When you choose a Keyword your customers will text this Keyword into your short code, 10DLC or text-enabled toll-free number (which is one of the reasons why we recommend an easy-to-remember and easy-to-type Keyword).  We recognize the Keyword and assign that number to your account.  When the Keyword is texted to us several things occur:

    1. The number is placed on the "opt-in list" for that Keyword.  When you send a bulk message to your entire list of opted-in numbers this number will now receive a message.  And after a number has been added to the opt-in list TextPower will recognize that number and properly handle any messages that arrive from it (knowing as "mobile-originated" or "MO" messages).

    2. A predetermined response, called a UserReply, which must contain certain verbiage required by cellular carriers (consult us for assistance in constructing these keyword responses), is sent in response to the mobile-originated message containing the keyword.  Special note: UserReply messages, along with the AutoWelcome, HELP and Opt-out messages, can now be as large as 320 characters instead of the previous limit of 160 characters.  

    3. Note that there are ways of designating parts of your lists as subsets by using "tags" or "groups" and that you can send to just one group so not all of the opted-in numbers will receive every blast message.  

    4. When the Carrier-Required Word (discussed below) "HELP" is sent from that phone a message constructed specifically for that keyword will be sent in reply.  

  • AUTOMATED ACTION WORDS: These are words that are customized by TextPower to cause a specific action to occur, typically in regards to our utility customers although other actions can be made available.  Action words can be added at your request (a small fee may apply) and are sent by mobile numbers that are already opted into a keyword because otherwise our system would not know which account the action request is associated with and we could not properly route the message.  Action Words are also treated as "structured" MOs, meaning that when email forwarding of MOs is set up if you enable the function to allow only "free form" messages, MOs containing these action words will not be forwarded.  They will not be considered "free form" messages.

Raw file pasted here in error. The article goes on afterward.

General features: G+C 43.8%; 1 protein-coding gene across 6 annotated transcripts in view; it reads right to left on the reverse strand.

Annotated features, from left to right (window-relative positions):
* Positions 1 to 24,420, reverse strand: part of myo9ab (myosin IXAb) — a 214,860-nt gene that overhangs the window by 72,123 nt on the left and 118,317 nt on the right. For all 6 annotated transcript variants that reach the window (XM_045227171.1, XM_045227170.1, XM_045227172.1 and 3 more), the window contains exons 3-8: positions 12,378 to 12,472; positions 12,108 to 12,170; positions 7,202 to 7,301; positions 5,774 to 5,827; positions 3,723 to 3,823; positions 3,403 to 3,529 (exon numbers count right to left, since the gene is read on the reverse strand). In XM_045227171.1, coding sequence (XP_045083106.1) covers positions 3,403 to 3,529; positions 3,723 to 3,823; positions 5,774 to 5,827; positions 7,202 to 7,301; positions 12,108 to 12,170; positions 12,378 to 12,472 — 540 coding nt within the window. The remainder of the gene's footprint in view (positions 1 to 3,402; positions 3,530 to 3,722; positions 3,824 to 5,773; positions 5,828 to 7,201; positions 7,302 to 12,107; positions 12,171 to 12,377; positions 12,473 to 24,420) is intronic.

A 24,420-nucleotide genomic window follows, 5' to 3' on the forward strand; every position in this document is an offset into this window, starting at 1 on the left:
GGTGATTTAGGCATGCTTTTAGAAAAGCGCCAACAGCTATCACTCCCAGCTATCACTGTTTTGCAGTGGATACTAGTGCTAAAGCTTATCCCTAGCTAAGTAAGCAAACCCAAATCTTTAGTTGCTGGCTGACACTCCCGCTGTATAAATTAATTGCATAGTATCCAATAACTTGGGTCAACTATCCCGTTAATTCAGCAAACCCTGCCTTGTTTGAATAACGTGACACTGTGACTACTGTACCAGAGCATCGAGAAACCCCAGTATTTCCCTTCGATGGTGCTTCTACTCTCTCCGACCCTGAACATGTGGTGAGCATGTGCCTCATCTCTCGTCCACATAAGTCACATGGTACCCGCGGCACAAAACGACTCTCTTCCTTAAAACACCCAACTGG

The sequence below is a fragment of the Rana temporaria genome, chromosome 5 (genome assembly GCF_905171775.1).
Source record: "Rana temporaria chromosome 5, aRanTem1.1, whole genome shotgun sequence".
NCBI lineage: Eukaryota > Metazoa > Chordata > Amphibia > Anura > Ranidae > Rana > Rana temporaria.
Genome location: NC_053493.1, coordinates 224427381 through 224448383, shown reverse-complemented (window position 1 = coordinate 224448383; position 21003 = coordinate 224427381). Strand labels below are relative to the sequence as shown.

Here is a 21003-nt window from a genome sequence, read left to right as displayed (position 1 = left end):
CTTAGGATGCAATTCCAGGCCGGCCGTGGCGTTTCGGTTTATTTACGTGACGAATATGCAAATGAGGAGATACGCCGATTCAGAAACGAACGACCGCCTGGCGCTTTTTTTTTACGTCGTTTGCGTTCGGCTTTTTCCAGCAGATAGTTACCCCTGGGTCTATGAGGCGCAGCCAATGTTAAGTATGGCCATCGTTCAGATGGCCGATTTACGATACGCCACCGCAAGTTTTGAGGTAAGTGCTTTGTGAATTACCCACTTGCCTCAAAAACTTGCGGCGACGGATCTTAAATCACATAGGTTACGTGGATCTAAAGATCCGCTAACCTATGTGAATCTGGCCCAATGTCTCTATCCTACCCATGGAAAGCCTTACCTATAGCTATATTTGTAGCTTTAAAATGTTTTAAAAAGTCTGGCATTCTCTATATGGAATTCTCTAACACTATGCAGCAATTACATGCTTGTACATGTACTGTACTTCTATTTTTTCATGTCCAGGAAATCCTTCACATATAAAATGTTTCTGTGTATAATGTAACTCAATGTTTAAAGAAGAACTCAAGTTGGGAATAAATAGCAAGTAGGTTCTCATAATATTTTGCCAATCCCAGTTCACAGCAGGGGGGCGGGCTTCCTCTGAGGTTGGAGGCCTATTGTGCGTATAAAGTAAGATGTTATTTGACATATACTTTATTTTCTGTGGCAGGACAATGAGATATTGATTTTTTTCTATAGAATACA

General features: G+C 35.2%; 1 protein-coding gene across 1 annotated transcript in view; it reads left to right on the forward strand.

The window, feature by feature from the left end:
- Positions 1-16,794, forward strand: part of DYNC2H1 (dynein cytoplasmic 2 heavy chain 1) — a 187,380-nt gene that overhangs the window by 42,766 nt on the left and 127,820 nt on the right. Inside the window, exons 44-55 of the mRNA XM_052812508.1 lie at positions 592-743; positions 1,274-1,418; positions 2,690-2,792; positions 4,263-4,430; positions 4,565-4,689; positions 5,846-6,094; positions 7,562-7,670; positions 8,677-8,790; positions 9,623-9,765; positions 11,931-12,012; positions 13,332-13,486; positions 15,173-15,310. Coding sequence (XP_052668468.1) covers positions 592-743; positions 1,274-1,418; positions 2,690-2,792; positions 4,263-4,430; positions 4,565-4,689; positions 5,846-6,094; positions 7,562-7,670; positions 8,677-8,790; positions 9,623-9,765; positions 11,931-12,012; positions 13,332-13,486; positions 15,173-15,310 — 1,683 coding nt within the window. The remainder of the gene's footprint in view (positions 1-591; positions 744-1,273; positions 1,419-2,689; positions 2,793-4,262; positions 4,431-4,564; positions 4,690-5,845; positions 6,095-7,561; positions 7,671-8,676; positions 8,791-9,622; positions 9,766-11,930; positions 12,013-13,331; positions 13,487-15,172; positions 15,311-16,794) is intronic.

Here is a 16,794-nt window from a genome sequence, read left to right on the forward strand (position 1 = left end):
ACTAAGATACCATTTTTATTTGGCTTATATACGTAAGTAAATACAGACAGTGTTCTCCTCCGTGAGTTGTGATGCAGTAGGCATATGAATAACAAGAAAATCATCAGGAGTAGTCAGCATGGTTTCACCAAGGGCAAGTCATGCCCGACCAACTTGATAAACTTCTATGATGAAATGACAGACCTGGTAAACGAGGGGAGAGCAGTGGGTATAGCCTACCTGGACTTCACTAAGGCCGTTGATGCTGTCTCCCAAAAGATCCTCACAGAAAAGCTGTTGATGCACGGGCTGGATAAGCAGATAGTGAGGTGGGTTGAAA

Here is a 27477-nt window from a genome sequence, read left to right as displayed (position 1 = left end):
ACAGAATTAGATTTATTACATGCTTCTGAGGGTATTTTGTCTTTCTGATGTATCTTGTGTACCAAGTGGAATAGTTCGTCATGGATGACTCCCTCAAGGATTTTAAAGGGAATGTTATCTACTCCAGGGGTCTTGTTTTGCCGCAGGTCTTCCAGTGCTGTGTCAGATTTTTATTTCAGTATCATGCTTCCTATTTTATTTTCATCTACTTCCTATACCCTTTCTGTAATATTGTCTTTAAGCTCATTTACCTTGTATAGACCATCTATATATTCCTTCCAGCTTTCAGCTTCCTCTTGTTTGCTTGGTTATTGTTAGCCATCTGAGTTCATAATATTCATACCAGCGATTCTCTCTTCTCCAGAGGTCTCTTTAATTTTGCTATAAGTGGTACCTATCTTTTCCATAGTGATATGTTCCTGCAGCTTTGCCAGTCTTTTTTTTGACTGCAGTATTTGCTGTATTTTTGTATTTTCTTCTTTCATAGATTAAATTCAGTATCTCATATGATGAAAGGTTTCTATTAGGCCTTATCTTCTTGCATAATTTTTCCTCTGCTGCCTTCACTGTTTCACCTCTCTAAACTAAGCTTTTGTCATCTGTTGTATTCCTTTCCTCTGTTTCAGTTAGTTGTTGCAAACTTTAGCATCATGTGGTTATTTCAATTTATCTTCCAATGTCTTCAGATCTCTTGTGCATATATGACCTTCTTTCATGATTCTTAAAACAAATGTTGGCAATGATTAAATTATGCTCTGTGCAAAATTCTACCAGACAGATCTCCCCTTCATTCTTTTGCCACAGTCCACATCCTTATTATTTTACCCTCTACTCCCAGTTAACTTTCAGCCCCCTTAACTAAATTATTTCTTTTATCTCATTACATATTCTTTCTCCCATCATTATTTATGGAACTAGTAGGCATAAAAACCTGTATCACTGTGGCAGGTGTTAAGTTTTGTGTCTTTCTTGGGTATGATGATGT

Typically when TextPower receives a mobile-originated message with one of these Automated Action Words we forward the contents of the message to the partner that the utility company uses for their outage management (OMS), billing or customer information system.  When the partner who runs, for example, the OMS, receives the content of the message that we forward to them (using a computer-to-computer process called a "POST") they take action on that word and then may direct TextPower to send a reply to the mobile user.  

    The utility member might text "out" for example and then TextPower sends that to the partner running the OMS.  That partner will recognize the word "out" and then match the phone number from which the message was sent (which we include in the POST) to their account records.  They will create an outage ticket in the same way that a ticket would be automatically created after a phone call to an automated or manually operated system.  The messaging system can then be queried by the user with the Action Word "status" which we will also forward to the OMS operator and the OMS operator will check the status in their system and direct TextPower to send a specific reply containing the most updated information.